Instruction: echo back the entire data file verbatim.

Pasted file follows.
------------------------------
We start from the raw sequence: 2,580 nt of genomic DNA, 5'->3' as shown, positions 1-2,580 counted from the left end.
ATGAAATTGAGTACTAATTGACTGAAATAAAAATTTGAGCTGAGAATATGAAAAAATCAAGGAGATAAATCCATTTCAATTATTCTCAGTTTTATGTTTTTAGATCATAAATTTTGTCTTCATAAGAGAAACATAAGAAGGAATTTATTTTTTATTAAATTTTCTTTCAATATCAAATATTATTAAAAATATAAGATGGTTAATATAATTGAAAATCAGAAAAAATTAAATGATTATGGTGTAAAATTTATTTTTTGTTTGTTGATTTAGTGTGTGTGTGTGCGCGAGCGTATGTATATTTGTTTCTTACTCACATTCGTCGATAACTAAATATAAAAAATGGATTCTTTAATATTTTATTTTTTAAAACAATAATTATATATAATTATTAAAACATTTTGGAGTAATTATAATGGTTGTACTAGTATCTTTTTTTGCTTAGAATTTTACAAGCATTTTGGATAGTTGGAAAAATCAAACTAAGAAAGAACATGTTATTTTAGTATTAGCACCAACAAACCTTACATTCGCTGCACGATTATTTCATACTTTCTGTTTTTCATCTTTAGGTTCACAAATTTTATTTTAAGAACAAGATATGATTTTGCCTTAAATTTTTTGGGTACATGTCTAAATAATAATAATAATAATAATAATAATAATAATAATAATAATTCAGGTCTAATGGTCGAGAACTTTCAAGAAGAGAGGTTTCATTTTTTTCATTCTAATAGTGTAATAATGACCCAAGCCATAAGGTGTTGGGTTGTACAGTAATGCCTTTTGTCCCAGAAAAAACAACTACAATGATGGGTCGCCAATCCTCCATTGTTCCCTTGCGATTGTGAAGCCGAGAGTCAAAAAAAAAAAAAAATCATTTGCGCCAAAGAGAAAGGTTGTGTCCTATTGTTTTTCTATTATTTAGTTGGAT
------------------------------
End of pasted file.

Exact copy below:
We start from the raw sequence: 2,580 nt of genomic DNA, 5'->3' as shown, positions 1-2,580 counted from the left end.
ATGAAATTGAGTACTAATTGACTGAAATAAAAATTTGAGCTGAGAATATGAAAAAATCAAGGAGATAAATCCATTTCAATTATTCTCAGTTTTATGTTTTTAGATCATAAATTTTGTCTTCATAAGAGAAACATAAGAAGGAATTTATTTTTTATTAAATTTTCTTTCAATATCAAATATTATTAAAAATATAAGATGGTTAATATAATTGAAAATCAGAAAAAATTAAATGATTATGGTGTAAAATTTATTTTTTGTTTGTTGATTTAGTGTGTGTGTGTGCGCGAGCGTATGTATATTTGTTTCTTACTCACATTCGTCGATAACTAAATATAAAAAATGGATTCTTTAATATTTTATTTTTTAAAACAATAATTATATATAATTATTAAAACATTTTGGAGTAATTATAATGGTTGTACTAGTATCTTTTTTTGCTTAGAATTTTACAAGCATTTTGGATAGTTGGAAAAATCAAACTAAGAAAGAACATGTTATTTTAGTATTAGCACCAACAAACCTTACATTCGCTGCACGATTATTTCATACTTTCTGTTTTTCATCTTTAGGTTCACAAATTTTATTTTAAGAACAAGATATGATTTTGCCTTAAATTTTTTGGGTACATGTCTAAATAATAATAATAATAATAATAATAATAATAATAATAATAATTCAGGTCTAATGGTCGAGAACTTTCAAGAAGAGAGGTTTCATTTTTTTCATTCTAATAGTGTAATAATGACCCAAGCCATAAGGTGTTGGGTTGTACAGTAATGCCTTTTGTCCCAGAAAAAACAACTACAATGATGGGTCGCCAATCCTCCATTGTTCCCTTGCGATTGTGAAGCCGAGAGTCAAAAAAAAAAAAAAATCATTTGCGCCAAAGAGAAAGGTTGTGTCCTATTGTTTTTCTATTATTTAGTTGGAT